Rohingya Refugees Have Nowhere to Go
Visit to the Worst Refugee Site in the World
Rohingya refugees are facing the worst crisis in history. They are living refugee in camps in Bangladesh after leaving their hometown to avoid conflict. JTS decided to provide relief aid to the Rohingya people in cooperation with the International Network of Engaged Buddhism (INEB). On December 16 th , a JTS
field officer was dispatched to Bangladesh.
The JTS field officer met Bangladesh Directors of INEB at Chittagong and held several meetings to discuss ways to provide aid to the Rohingya. It took 4 hours from Chittagong to Cox’s Bazar and another hour from Cox’s Bazar to get to the refugee camp.
In the process of discussing ways to select what relief goods to provide to the Rohingya before visiting the refugee camp, the JTS field officer was told that foreigners were not allowed to visit the refugee camps. A Bangladeshi refugee camp manager said that only organizations with relief goods can enter
the camps, and it would hard for a small organization such as JTS would be allowed to distribute the relief goods directly.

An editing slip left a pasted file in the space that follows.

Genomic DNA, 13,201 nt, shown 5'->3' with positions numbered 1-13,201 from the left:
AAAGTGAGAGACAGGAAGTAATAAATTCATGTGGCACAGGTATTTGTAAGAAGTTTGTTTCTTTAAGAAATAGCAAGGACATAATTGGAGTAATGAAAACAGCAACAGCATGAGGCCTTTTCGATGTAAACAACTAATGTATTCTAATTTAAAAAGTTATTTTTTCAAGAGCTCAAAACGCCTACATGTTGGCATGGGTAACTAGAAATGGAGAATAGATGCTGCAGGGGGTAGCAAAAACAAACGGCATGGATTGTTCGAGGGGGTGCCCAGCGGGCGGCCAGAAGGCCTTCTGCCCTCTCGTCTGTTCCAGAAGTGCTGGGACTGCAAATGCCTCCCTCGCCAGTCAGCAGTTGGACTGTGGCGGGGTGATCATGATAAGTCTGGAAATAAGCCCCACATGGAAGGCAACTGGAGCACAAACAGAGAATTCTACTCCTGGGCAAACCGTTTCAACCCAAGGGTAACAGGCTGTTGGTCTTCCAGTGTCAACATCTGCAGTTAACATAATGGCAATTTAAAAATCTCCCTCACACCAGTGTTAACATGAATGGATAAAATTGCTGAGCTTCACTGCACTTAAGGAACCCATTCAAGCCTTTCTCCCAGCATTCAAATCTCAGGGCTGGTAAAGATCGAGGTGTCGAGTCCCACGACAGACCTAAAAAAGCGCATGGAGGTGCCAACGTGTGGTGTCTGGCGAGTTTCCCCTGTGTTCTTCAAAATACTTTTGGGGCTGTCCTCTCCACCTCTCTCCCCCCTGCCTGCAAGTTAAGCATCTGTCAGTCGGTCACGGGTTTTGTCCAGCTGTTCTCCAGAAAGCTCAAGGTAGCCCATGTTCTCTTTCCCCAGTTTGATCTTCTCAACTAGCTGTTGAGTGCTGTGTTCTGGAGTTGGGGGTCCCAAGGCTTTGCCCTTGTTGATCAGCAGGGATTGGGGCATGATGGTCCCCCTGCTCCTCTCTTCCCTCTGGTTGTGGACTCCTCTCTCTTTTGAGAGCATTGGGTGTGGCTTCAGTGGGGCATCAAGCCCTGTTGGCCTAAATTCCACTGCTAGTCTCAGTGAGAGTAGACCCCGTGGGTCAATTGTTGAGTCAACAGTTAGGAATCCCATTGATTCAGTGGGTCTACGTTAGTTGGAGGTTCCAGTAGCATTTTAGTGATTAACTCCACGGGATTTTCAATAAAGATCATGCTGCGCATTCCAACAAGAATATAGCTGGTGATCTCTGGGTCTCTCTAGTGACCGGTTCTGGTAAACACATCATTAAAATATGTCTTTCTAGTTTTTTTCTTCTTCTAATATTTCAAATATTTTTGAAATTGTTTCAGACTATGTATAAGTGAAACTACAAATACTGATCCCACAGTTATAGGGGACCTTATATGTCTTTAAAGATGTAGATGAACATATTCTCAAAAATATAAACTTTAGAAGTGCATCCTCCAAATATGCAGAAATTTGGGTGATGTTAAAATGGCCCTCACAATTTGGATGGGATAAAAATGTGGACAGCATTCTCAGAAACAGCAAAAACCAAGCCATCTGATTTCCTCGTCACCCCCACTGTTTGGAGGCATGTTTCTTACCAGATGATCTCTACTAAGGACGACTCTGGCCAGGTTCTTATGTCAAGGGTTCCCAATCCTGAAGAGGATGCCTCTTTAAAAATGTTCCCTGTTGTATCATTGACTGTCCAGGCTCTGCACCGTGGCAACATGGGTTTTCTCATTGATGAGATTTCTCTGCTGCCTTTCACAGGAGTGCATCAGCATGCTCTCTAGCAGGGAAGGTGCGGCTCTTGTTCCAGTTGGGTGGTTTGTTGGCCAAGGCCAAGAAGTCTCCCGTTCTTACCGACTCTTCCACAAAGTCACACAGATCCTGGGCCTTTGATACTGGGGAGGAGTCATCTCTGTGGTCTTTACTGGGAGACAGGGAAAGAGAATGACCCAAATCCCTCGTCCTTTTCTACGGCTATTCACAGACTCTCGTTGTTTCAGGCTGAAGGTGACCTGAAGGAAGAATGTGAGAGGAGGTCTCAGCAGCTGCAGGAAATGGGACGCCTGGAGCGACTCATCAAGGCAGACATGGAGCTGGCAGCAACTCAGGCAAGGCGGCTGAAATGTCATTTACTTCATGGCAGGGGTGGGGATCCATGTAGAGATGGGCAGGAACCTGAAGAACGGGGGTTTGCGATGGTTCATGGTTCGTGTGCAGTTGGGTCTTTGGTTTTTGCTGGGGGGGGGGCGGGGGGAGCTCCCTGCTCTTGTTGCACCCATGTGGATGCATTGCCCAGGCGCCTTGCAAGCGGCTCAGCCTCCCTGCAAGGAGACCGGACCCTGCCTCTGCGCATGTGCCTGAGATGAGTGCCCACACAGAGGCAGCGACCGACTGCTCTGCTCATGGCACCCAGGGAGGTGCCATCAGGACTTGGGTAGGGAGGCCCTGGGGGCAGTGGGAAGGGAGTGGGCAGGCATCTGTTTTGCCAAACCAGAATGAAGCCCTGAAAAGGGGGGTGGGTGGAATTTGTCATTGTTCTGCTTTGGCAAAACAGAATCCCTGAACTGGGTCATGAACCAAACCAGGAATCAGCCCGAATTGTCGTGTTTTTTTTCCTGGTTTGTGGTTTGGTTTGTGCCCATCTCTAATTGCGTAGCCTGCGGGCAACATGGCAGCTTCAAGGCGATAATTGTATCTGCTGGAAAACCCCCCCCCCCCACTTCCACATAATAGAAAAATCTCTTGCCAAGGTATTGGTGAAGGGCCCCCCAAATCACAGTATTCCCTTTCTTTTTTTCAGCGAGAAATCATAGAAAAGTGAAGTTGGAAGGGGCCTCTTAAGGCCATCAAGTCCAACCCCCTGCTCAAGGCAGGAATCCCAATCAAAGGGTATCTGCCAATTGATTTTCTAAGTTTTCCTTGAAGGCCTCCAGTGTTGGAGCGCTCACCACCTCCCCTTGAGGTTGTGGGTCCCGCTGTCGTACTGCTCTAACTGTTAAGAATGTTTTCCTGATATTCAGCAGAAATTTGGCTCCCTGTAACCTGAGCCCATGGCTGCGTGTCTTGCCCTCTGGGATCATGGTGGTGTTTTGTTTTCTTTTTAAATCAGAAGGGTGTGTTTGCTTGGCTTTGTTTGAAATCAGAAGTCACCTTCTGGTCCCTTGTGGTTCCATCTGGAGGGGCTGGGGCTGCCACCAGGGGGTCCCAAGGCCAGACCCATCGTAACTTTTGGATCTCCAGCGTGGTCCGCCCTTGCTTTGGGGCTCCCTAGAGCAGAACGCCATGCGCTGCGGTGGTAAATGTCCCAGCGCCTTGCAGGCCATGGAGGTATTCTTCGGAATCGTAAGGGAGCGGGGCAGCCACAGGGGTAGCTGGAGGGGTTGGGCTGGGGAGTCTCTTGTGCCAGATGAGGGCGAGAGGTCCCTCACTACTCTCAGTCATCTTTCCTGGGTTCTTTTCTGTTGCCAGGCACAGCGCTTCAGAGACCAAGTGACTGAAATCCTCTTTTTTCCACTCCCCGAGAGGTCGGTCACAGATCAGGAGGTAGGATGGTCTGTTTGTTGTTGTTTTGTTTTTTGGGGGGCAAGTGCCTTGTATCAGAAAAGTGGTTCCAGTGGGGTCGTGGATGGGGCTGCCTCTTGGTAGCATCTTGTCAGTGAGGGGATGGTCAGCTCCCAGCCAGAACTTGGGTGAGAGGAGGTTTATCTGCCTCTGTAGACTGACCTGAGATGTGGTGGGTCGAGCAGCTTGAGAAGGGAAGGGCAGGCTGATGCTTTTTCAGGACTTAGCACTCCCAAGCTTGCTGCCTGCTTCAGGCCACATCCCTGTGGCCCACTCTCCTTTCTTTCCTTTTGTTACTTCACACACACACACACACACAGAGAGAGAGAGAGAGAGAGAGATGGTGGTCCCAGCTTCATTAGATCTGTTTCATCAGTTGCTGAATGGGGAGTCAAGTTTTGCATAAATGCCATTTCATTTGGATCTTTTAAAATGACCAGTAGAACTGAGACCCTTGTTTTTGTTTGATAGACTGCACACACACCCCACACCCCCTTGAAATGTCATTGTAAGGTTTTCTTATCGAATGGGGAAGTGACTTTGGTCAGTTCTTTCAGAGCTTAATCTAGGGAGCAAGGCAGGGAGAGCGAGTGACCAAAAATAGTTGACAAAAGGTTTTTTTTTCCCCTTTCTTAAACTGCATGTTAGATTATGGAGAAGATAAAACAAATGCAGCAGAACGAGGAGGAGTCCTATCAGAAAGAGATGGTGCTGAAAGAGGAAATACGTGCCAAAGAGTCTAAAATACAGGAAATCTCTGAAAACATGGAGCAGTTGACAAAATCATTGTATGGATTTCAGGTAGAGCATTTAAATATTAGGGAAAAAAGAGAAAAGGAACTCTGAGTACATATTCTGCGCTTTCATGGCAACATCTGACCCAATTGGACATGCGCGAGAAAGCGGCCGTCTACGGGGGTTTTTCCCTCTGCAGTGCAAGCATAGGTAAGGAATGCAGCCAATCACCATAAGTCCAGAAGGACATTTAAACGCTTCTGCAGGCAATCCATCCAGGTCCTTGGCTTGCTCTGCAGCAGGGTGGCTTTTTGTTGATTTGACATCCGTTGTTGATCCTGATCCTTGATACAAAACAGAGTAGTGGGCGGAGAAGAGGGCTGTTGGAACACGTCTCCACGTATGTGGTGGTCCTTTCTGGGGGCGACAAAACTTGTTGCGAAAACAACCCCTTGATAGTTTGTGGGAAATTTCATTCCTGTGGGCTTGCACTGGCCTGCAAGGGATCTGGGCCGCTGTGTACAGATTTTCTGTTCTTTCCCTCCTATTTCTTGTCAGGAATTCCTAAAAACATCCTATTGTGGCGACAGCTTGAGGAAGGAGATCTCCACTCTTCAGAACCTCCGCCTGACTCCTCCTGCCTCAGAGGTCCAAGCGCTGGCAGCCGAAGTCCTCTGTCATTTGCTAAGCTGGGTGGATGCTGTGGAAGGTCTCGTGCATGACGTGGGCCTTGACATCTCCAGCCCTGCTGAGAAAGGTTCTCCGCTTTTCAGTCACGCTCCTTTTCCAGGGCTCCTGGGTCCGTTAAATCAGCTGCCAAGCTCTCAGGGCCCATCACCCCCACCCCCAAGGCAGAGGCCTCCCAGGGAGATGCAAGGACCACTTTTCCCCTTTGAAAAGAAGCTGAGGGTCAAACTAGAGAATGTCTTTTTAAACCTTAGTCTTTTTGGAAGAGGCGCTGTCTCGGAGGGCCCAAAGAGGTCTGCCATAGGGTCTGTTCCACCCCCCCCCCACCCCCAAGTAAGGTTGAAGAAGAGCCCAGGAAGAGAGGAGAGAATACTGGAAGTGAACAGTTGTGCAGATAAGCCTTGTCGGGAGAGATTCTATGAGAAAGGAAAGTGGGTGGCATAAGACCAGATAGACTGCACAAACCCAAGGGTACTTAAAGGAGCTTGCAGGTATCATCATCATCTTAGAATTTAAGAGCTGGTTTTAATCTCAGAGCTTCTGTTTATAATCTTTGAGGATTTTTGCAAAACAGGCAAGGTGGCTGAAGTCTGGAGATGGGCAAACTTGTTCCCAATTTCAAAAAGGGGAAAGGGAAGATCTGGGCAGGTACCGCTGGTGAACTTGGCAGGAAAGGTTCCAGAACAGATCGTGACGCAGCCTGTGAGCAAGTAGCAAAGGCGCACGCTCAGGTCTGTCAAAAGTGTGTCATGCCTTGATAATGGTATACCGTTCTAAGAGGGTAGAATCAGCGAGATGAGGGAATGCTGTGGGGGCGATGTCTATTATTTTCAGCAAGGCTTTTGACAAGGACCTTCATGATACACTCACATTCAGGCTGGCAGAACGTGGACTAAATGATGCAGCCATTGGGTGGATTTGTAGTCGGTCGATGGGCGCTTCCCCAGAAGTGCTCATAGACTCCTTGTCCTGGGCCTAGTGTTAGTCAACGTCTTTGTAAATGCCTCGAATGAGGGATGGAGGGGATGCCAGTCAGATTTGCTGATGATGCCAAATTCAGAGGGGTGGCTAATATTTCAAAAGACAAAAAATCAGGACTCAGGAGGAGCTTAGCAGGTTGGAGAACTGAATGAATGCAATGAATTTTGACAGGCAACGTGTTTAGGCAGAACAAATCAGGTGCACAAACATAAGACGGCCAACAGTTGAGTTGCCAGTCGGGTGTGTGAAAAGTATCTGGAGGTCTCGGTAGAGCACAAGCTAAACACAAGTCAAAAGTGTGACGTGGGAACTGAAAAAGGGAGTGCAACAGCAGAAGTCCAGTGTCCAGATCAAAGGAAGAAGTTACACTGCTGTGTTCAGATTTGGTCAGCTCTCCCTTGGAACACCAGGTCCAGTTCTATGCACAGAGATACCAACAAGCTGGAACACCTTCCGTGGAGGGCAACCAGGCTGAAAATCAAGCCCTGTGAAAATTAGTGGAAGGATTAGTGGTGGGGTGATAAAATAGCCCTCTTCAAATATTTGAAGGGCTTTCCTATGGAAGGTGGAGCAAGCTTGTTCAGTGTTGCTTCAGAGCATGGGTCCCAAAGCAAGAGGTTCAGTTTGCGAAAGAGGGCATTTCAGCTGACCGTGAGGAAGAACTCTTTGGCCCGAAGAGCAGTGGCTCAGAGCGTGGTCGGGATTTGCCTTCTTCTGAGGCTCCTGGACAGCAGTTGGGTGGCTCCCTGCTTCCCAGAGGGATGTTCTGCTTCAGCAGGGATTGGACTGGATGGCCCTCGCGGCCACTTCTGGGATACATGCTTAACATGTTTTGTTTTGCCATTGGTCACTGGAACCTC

The JTS field officer explained to him about the operating principles of JTS.
First, JTS does not provide relief goods when there is no transparency in the distribution process.
Second, JTS is strict about monitoring, so it directly observes the situation of the refugees before selecting the relief goods to provide.
Third, JTS distributes the relief goods directly to the recipients.
The JTS field officer firmly communicated that JTS will withdraw its offer of aid if it is not allowed to follow these principles.
After meeting with the director of the relief aid distribution, the JTS field officer obtained permission to visit the refugee camp and directly distribute the goods to the refuges. JTS had initially been planning to provide rice and powdered milk. However, the director asked JTS for mosquito nets, expressing
concerns over the possibility of an epidemic such as cholera due to the lack of bathrooms and sewage system in the refugee camp.
On October 24 th JTS activist distributed one 15kg-bag of rice and a mosquito net to 700 households of Rohingya in Kotipalong Camp.
Houses near the road were are on relatively high land whereas the houses further inside are on low land, so that they get flooded with just a small amount of rain.
Refugees from Miyanmar continue to cross the border, and the Bangladeshi government is sending them back to Miyanmar, so the huge refugee camp is very unstable. 80,000 of the refugees are pregnant women.
Since the hygiene of the camp is so poor that there is danger of an epidemic, the camp is in desperate need of a hygiene service center to provide preventive services.
We ask for support for the Rohingya refugees.